Colored Shadows Sensory Perception GOETHE

Colored Shadows Sensory Perception GOETHE

Using Goethe’s Theory of Colors (Zur Farbenlehre) as a point of departure, LIGHT, DARKNESS, AND COLOURS takes us on a fascinating journey through the universe of colors.

In 1704 Sir Isaac Newton published “Light and Refraction,” his study of the interactions between sunlight and prisms. Newton was, as a good scientist, intent on achieving objectivity, which meant studying sunlight in isolation. He thought colors were contained solely in light, and found what he was looking for. Goethe found another, hidden set of colors missed by Newton, by testing Newton’s theory, though inclusive of the subjectivity of Human perception.

Goethe found the hidden colors in the boundaries between light and darkness. He felt, as an artist, that one could not talk about light without including darkness. Calling it “the light – darkness polarity”, Goethe made this new scientific discovery using artistic methods in conjunction with science. As far as scientists were concerned, Goethe was a layman, which meant that his research went largely ignored. Not until many years later was it recognized how revolutionary his scientific discoveries really were.

Goethe spent more than 40 years of his life on Zur Farbenlehre, which in its own way summarizes the whole of his thinking and connects his poetry with science. Goethe himself viewed his work as so stunningly radical that he prophesied that it would only be understood generations after his death.

In keeping with Goethe’s method, the three directors, Henrik Boëtius, Marie Louise Lefèvre and Marie Louise Lauridsen, work from a personal curiosity as they explore the natural laws and phenomena surrounding human sensory perception. Using strikingly beautiful time-lapse cinematography, and duplicating Goethe’s and Newton’s experiments on camera, they have crafted a visually stunning and intellectually rewarding film.

“Quite artful… In science classes, could be used to stimulate [rich] discussions of theories of color, as well as questions about what constitutes scientific theories in general. The contrasts between Sir Isaac Newton’s theory of light and that of Johann Goethe… are worth investigating.”–Science Books and Films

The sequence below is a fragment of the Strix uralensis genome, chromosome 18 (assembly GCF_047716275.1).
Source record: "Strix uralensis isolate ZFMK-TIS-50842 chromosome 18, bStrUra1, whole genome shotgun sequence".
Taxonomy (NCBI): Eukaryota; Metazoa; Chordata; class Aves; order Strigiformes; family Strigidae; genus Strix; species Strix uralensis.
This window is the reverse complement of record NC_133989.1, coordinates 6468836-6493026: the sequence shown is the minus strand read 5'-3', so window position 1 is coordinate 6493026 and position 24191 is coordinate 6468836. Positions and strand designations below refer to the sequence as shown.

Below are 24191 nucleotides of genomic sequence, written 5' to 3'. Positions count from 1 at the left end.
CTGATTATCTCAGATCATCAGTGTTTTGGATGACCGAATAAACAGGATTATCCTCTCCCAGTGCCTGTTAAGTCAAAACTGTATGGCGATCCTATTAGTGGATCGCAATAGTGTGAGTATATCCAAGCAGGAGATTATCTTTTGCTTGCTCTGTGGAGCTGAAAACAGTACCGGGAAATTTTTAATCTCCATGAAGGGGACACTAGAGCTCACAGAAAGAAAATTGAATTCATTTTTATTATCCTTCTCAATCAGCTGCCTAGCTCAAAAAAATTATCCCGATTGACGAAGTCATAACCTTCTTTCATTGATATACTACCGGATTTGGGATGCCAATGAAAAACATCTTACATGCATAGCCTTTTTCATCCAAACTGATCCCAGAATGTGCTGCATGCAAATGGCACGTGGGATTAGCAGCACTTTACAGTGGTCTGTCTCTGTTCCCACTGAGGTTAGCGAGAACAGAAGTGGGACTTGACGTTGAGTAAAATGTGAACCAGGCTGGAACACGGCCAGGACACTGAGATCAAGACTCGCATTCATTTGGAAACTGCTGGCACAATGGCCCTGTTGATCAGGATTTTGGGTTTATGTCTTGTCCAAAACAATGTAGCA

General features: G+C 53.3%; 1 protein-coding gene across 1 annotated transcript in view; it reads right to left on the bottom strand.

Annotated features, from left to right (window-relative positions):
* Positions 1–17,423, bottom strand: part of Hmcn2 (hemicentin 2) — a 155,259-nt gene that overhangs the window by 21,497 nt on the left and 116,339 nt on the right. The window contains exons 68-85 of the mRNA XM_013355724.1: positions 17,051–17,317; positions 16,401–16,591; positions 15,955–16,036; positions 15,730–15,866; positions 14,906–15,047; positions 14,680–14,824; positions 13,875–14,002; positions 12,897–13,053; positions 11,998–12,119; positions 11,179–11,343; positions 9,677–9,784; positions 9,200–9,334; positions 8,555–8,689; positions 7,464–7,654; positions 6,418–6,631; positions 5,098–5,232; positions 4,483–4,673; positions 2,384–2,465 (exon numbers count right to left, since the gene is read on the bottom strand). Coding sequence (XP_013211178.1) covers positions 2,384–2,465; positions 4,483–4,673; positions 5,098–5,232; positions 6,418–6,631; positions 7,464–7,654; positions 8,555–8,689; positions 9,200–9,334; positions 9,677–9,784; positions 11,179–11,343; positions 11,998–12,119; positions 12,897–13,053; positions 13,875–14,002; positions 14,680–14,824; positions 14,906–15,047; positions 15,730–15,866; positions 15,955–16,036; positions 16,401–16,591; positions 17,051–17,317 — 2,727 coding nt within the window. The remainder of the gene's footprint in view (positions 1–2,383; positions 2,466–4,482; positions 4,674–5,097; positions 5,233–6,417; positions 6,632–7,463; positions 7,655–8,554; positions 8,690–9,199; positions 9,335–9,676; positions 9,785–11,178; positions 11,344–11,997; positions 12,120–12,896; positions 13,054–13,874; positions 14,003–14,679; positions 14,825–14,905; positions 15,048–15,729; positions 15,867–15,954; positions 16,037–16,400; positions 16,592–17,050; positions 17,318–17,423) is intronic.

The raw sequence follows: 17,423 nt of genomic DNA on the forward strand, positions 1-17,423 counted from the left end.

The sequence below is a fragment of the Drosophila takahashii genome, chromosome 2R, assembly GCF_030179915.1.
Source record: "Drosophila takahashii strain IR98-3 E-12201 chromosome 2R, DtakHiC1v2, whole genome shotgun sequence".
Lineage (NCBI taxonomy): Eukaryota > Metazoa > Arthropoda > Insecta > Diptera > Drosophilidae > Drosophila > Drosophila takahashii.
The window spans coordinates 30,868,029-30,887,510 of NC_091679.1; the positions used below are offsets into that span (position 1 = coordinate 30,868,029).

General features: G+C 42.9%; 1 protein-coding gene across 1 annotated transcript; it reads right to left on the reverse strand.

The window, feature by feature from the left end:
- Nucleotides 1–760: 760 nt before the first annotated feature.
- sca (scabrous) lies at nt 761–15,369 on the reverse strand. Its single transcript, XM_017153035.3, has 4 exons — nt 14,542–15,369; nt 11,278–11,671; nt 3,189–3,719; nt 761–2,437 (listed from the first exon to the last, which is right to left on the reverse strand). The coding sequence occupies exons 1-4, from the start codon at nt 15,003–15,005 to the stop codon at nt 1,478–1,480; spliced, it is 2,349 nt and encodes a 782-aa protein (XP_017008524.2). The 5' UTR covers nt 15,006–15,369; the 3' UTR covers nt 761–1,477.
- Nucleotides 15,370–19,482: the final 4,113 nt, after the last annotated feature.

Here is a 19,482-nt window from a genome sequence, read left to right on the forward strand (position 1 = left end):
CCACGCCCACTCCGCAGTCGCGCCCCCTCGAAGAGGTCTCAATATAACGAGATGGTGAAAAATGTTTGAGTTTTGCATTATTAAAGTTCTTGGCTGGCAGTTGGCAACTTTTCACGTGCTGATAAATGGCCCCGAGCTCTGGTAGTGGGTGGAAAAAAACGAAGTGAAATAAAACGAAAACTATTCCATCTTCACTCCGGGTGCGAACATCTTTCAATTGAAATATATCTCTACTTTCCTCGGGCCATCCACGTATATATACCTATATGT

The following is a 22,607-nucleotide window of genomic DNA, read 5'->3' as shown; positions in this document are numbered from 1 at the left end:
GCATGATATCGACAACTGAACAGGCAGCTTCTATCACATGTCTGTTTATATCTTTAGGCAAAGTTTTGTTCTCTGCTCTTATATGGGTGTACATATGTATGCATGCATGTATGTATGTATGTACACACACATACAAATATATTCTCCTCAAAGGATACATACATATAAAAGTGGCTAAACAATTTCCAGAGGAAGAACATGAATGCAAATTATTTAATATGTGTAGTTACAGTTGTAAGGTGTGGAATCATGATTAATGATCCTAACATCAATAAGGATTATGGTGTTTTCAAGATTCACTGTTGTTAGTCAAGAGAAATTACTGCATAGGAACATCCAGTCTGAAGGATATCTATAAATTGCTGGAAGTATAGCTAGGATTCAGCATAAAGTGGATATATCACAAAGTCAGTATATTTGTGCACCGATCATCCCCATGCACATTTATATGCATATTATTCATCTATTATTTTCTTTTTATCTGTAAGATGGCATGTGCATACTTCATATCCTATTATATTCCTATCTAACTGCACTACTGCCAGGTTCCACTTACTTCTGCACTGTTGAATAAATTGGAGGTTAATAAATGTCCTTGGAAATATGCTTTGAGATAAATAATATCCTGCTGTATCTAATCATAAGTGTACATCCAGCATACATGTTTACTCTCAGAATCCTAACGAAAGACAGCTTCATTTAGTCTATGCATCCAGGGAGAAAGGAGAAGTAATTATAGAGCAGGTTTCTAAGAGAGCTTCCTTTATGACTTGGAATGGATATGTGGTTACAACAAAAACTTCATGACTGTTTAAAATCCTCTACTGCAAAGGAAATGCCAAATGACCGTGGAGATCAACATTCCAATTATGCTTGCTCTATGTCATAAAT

“Fascinating … well-crafted, high-quality … The fluid exchange between aesthetic laboratory experiments and dazzlingly beautiful photographs of the sea, fields of lavender, and idyllic pastoral scenes will help viewers of many ages understand color. This outstanding and very intellectually stimulating film is highly recommended.”–Educational Media Reviews Online

“Delightful… Ingenious… a reinterpretation of the German poet Johann Wolfgang von Goethe’s interesting and still radical book on the Theory of Colors, but the film itself is so well made, so precisely narrated, photographed and edited… it is a memorable lesson in very smart thinking and seeing.”–Leonardo Digital Reviews

Johann Wolfgang von Goethe, the renowned German writer, poet, and scientist, explored various aspects of human perception and cognition throughout his life. One of his notable contributions in this regard is his investigation into the phenomenon of colored shadows, which he documented in his seminal work “Theory of Colors” (in German: “Zur Farbenlehre”).

In his exploration of colored shadows, Goethe observed that when an object is illuminated by white light and casts a shadow onto a surface, the shadow may appear to contain colors that are complementary to the color of the light source. For example, if the light source is yellow, the shadow may appear to contain shades of blue. This phenomenon contradicted the prevailing understanding of optics at the time, which attributed colored shadows solely to the presence of colored light.

Goethe’s observations led him to propose a theory of color perception that emphasized the role of human perception and subjective experience in the phenomenon of color. He argued that colors arise not only from the properties of light and objects but also from the interaction between light, objects, and the human eye and mind.

While Goethe’s ideas on colored shadows were met with skepticism and criticism from contemporary scientists, they have since been revisited and reevaluated by researchers in the fields of psychology, neuroscience, and philosophy of perception. Modern studies have confirmed some aspects of Goethe’s observations, demonstrating that factors such as simultaneous contrast, color constancy, and neural processing can contribute to the perception of colored shadows.

In addition to his contributions to the study of colored shadows, Goethe’s “Theory of Colors” also explored other aspects of color perception, including color harmony, color mixing, and the psychological effects of color. His interdisciplinary approach to the study of color, which integrated empirical observation with philosophical reflection and aesthetic sensibility, continues to inspire inquiry and debate in the fields of art, science, and psychology.

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